For the most part, Tahro do not concern themselves with the question of what happens to aliens after they die. A minority of Tahro believe in transincarnation, the idea that a dead Tahr does not necessarily return to life as a Tahr – all sentients (or alternately, all animals, or even all beings) share the same manner of spirit, and thus frequently return as another kind of life altogether. Proponents of this idea are generally split as to whether one’s new form is essentially random or a reward (or punishment) for behavior in the world of the living (and if the latter, what entity is doing the rewarding and punishing, if any).

The Tahro are generally ambivalent about things such as "gods." They recognize that there are beings much powerful than themselves, but deny that power in the physical world necessarily translates into power in the spiritual one – a powerful entity may kill you, but it cannot extinguish your spirit. The Tahro give respect to those beings they see as more enlightened than themselves, because these beings serve as examples to those who wish a purer essence of the soul. They withhold real worship, however, to those beings they believe have the capability to exist in both worlds, or to cross between them trivially. Chief among these are the dragonflies, represented by the dragonfly messenger-god Ath, who serve as intermediaries between the physical and the spiritual. These "children of Ath" are believed to fly between worlds, and carry the souls of the newly dead and nearly reborn. They are seen in Tahr culture as harbingers of both death and birth, and it is considered a great sin to harm them.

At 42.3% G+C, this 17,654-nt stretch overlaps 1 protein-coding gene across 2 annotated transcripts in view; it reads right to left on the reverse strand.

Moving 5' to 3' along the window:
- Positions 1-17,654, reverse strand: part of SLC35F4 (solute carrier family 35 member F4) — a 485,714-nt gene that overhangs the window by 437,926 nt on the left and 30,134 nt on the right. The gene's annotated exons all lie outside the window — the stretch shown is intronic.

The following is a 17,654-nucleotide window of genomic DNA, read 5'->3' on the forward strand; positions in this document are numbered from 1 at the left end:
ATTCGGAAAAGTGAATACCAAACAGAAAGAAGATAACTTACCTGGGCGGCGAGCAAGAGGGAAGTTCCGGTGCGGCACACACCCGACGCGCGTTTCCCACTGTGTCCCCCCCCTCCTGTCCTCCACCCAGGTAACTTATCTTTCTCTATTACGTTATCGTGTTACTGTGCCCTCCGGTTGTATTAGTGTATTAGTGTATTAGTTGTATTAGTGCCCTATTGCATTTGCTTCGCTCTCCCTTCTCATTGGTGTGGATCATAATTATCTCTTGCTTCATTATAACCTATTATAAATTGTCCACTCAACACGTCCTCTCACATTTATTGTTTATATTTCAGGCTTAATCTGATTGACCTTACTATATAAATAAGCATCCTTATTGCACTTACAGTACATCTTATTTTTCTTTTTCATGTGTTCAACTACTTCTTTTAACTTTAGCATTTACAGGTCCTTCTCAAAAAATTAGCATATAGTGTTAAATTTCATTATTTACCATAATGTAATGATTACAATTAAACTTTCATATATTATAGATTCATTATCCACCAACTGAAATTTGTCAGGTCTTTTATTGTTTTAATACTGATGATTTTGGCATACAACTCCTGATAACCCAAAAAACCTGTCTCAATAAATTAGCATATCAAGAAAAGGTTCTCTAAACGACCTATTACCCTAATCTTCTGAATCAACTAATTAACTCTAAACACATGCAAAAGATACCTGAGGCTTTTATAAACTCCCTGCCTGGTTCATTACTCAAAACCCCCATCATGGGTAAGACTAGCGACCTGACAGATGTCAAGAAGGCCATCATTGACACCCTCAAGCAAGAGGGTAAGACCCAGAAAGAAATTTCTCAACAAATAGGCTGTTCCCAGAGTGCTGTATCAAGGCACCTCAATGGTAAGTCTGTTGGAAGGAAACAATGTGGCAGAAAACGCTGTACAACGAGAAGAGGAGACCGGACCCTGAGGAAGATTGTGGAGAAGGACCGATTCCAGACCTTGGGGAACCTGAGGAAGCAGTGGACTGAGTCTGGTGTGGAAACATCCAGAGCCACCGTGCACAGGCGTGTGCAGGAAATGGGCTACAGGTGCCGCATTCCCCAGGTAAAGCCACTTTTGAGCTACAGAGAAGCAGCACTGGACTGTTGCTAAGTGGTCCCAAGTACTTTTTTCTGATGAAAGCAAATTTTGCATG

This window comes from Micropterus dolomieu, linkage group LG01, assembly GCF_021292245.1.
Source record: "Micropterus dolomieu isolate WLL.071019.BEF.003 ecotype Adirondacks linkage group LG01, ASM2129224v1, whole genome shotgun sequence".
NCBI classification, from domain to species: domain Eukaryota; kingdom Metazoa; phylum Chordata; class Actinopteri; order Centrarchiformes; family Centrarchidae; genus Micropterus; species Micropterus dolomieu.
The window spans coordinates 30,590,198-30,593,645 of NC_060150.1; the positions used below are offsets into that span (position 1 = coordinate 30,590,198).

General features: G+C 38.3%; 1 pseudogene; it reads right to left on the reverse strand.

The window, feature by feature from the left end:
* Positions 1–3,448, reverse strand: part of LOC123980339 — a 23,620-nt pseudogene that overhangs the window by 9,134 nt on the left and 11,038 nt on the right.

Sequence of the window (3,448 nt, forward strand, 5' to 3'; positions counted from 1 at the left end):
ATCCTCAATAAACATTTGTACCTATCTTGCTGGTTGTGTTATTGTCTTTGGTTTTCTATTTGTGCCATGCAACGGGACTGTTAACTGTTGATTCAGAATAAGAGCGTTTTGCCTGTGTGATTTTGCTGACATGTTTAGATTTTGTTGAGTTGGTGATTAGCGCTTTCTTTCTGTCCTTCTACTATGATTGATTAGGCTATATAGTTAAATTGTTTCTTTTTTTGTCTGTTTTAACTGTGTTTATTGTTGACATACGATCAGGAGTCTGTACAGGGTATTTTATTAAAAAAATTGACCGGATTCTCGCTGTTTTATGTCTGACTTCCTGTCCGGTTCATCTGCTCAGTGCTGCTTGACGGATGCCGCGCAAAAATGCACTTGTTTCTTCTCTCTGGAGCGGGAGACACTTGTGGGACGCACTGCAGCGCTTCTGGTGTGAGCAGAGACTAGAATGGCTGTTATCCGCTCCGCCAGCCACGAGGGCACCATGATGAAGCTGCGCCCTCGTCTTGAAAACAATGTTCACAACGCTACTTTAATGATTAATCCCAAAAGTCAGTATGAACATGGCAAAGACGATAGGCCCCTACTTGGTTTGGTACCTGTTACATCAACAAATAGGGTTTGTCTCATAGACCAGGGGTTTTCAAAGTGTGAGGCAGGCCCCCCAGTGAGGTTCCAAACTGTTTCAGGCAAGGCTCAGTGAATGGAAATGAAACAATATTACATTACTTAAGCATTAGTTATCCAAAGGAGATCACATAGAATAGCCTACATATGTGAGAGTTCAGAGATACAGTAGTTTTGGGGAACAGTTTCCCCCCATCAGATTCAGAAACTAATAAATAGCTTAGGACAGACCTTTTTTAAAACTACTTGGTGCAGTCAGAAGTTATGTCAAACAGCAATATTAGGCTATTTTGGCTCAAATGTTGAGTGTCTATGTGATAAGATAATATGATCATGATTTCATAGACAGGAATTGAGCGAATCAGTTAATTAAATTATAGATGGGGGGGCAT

Tahr bloods allow their adult members to come and go as they please. The world beyond the community is dangerous, but to leave is ultimately the decision of the individual, not the patriarch. Tahr bloods tend to be self-regulating – when the population grows too high, the blood splits, and when it dips too low, the blood may join another it is related to (at least for a time). Thus, the Tahro are much less concerned about members leaving than the Iskites are, but they do consider it supremely irresponsible to abandon one’s own children (if they are not yet adults).